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6 Million U.S. Kids Deficient In Vitamin D Study Finds

Posted by Jane Akre
Monday, October 26, 2009 1:21 PM EST
Category: Protecting Your Family
Tags: Vitamin D, Pediatrics, Harvard, Sunshine, Supplements, Vitamins

The majority of children have a suboptimal level of vitamin D, thought to fight cancer, the flu and keep the heart, the immune system and the bones healthy.


IMAGE SOURCE:© iStockPhoto/ girl in meadow/ author: arphotokike

Suboptimal Levels

At least 20 percent of U.S. children, ages one through 11, do not get enough vitamin D, according to a national analysis. That translates to more than six million U.S. kids.

Increasingly, the vitamin is being praised for its ability to fight cancer, diabetes, to create strong bones, and a healthy immune system.

Many recommend it to increase immunity to the swine flu virus.

The analysis, published in the journal Pediatrics, was conducted out of Harvard Medical School and Children’s Hospital in Boston.

Lead author, Dr. Jonathan Mansbach, says the study should serve as a call to action.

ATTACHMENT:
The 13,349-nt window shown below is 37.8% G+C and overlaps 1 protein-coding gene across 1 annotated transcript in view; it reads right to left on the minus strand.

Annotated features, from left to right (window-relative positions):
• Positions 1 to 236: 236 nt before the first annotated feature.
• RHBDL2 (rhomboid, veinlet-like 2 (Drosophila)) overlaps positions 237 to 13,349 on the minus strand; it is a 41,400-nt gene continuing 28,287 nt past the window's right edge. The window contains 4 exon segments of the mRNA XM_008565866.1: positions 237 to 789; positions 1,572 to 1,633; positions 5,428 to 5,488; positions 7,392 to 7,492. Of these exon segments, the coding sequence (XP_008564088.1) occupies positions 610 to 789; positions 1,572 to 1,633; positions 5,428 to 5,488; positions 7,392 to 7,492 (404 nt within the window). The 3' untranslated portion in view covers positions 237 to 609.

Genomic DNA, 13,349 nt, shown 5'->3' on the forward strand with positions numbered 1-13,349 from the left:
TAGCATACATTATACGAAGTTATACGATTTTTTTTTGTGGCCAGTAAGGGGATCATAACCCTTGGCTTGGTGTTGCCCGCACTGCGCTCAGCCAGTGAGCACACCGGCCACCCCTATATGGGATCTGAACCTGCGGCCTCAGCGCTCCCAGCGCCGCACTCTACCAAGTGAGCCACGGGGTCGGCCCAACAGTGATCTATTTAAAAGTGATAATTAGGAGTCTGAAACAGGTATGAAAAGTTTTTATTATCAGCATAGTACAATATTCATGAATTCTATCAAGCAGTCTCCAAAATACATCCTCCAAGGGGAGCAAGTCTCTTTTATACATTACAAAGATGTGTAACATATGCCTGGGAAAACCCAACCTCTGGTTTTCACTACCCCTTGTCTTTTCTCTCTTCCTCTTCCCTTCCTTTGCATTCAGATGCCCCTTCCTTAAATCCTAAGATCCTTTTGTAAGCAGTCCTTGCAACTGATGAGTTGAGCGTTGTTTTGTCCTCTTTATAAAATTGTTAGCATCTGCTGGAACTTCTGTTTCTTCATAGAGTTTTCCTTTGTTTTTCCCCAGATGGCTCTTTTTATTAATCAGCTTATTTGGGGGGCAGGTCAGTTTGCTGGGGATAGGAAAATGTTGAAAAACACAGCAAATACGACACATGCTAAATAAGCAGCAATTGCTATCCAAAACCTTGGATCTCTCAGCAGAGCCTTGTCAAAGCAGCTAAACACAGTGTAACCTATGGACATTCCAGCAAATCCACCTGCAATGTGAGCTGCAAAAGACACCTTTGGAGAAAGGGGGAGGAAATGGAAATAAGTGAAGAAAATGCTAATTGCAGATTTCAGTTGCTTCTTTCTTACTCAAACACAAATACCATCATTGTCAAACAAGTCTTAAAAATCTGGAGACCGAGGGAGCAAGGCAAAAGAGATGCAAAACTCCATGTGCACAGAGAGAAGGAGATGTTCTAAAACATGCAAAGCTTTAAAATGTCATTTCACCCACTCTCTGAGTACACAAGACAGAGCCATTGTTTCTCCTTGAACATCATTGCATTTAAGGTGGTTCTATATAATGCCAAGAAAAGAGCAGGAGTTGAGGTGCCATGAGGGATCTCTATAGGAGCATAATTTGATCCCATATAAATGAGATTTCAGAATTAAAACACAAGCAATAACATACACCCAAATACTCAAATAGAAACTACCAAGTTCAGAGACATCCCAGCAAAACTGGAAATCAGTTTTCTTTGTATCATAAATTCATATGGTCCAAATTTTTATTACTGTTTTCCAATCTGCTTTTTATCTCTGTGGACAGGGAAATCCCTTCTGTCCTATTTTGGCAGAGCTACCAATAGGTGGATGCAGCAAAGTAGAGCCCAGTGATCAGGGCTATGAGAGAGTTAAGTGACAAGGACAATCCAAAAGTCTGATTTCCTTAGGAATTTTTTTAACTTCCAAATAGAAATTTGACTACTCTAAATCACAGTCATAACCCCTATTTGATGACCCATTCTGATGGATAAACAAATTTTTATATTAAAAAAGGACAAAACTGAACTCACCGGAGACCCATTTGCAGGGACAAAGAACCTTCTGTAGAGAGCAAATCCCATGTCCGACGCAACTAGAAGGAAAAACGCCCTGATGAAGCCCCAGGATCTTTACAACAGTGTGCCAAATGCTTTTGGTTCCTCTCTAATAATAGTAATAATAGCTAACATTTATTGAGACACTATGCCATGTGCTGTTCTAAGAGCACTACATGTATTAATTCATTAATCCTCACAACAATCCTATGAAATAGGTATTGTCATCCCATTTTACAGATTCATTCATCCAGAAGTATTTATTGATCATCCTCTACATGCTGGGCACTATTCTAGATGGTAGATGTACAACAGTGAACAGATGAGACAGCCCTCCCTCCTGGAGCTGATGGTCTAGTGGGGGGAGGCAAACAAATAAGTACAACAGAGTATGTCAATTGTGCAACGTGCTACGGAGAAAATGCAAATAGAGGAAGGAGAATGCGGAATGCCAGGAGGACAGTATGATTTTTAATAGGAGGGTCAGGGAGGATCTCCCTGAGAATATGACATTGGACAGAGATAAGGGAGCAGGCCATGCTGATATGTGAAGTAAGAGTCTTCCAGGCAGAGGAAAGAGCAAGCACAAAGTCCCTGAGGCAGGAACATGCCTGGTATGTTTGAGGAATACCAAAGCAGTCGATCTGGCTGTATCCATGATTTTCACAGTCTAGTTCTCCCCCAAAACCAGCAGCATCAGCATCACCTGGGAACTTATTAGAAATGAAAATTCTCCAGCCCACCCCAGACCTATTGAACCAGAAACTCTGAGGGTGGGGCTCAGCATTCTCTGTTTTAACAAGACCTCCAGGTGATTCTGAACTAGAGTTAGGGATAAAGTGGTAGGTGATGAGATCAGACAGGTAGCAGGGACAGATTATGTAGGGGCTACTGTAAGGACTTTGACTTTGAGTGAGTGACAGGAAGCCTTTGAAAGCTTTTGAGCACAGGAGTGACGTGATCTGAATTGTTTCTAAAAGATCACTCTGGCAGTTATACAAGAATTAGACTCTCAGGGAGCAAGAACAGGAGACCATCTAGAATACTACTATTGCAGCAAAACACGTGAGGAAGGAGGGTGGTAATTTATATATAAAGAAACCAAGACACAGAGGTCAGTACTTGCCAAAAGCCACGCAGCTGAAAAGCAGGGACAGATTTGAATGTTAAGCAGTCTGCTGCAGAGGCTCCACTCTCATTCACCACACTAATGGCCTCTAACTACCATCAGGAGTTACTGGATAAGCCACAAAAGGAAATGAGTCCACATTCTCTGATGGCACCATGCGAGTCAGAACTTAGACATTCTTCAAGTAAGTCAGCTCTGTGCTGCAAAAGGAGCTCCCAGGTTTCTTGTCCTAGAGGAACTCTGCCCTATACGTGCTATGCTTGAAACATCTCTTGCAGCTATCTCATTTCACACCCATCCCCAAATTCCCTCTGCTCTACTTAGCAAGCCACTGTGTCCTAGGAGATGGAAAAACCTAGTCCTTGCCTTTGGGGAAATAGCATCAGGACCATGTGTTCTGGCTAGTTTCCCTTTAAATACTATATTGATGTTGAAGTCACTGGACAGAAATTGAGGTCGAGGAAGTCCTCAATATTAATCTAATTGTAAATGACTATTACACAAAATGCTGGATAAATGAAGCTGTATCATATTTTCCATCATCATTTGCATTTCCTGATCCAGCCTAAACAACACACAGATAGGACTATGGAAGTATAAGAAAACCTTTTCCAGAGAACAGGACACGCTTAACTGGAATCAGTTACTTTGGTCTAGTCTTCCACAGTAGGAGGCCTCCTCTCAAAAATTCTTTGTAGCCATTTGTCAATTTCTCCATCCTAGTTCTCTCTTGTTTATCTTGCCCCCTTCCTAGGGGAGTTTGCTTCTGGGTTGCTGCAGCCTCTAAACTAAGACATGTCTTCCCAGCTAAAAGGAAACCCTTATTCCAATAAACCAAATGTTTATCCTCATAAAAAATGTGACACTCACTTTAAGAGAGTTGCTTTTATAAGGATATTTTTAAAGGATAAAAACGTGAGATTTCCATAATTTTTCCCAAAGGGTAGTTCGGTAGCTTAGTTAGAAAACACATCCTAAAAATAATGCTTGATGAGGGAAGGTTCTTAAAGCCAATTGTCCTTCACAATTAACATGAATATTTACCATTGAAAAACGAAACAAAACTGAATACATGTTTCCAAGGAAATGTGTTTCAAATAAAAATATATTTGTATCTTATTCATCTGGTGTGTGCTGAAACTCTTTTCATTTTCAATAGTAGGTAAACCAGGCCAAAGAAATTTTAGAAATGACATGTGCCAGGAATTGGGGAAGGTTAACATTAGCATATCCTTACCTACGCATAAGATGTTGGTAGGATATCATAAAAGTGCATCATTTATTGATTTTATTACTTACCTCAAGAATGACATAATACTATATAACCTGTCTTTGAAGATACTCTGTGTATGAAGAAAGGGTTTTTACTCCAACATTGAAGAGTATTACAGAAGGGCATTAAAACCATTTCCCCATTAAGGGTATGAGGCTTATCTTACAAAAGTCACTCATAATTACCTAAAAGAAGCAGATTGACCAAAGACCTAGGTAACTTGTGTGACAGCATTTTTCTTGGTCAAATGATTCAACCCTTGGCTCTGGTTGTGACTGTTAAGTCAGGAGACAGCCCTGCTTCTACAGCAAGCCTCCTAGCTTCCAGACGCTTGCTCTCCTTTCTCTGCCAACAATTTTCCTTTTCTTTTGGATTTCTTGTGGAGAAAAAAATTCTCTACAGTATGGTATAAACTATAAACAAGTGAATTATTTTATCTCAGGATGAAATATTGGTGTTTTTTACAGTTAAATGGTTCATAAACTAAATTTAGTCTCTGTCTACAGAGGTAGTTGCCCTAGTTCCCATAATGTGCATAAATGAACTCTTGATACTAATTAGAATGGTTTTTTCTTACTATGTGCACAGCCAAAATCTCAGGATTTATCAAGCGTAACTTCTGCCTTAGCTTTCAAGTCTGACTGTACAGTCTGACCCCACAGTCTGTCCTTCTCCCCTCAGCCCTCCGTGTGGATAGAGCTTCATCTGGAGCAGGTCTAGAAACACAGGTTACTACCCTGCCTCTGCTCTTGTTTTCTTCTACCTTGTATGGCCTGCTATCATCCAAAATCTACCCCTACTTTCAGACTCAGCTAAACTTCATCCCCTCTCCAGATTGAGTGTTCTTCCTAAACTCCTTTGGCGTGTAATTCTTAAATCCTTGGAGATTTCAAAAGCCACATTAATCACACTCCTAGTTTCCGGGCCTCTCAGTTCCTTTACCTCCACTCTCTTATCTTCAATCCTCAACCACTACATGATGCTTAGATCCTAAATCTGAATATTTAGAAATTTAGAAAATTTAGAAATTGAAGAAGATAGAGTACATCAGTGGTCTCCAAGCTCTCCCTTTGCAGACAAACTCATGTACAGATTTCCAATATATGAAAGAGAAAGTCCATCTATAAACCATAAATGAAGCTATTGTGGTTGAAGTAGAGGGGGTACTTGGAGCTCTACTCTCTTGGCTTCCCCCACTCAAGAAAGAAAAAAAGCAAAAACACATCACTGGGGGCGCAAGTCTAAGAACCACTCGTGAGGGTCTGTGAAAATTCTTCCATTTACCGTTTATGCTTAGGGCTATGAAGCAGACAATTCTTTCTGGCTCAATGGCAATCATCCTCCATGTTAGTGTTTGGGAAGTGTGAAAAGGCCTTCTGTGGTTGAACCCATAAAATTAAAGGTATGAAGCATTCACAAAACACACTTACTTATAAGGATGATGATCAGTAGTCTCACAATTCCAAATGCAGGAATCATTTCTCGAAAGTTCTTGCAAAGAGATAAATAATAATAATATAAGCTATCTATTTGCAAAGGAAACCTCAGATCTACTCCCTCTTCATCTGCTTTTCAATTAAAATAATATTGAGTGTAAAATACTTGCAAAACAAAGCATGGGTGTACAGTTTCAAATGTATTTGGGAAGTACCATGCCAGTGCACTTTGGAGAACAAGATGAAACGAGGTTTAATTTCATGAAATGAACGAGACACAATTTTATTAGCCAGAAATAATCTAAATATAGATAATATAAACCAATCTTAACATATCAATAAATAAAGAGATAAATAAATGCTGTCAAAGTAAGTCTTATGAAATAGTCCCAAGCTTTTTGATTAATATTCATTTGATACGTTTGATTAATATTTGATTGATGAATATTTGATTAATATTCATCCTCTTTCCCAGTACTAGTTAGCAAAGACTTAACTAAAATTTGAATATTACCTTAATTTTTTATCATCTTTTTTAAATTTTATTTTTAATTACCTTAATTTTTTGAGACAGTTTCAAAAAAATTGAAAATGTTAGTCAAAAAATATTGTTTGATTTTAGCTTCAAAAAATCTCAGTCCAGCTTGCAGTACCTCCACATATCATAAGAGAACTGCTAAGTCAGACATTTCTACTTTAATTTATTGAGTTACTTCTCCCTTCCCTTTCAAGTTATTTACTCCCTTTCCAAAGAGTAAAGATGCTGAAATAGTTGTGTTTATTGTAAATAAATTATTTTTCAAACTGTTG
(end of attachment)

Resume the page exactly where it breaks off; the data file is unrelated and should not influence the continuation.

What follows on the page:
This is the first assessment of vitamin D and levels in young children using data from a government health survey of almost 5,000 children under the age of 12, taken from 2001 to 2006.

Among the findings - almost 90 percent of African-American children and 80 percent of Latino kids could be deficient in vitamin D.

A study from March also found half of black teenagers may be lacking in vitamin D.

"Given the preponderance of data and the safety profile of vitamin D, we believe many U.S. children would likely benefit from more vitamin D," Dr. Mansbach said to the Atlanta Journal-Constitution.

The Public Health Agency of Canada has begun studying the role of vitamin D in protection against the swine flu.

And the Vitamin D Council purports that influenza is a symptom of vitamin D deficiency.

The Institute of Medicine is expected to issue a report on vitamin D next year which will help set dietary standards.

What Level?

The daily amount of vitamin D is subject to debate but for the study less than the recommended 50 mnol/L (nanomoles per liter) level of vitamin D was considered deficient. Naturally, it comes from exposure to unprotected skin to the sunshine.

Less than half of the children in the survey were taking a multivitamin that can include some vitamin D.

Using sun as a source, exposure to skin without sun screen is recommended for at least 15 minutes daily, but experts say that the UVB rays in the Northeast during the winter are insufficient for vitamin D production.

Few foods contain the vitamin. Eggs and fortified foods such as dairy have some vitamin D added.

Supplementation levels have been suggested at between 800 IU to 2,000 IU daily. The American Academy of Pediatrics recommends 400 IU of vitamin D daily.

Dr. Michael F. Holick, professor of medicine, physiology and biophysics and director of the Vitamin D, Skin and Bone Research Laboratory at the Boston University School of Medicine, said that "we estimate that vitamin D deficiency is the most common medical condition in the world."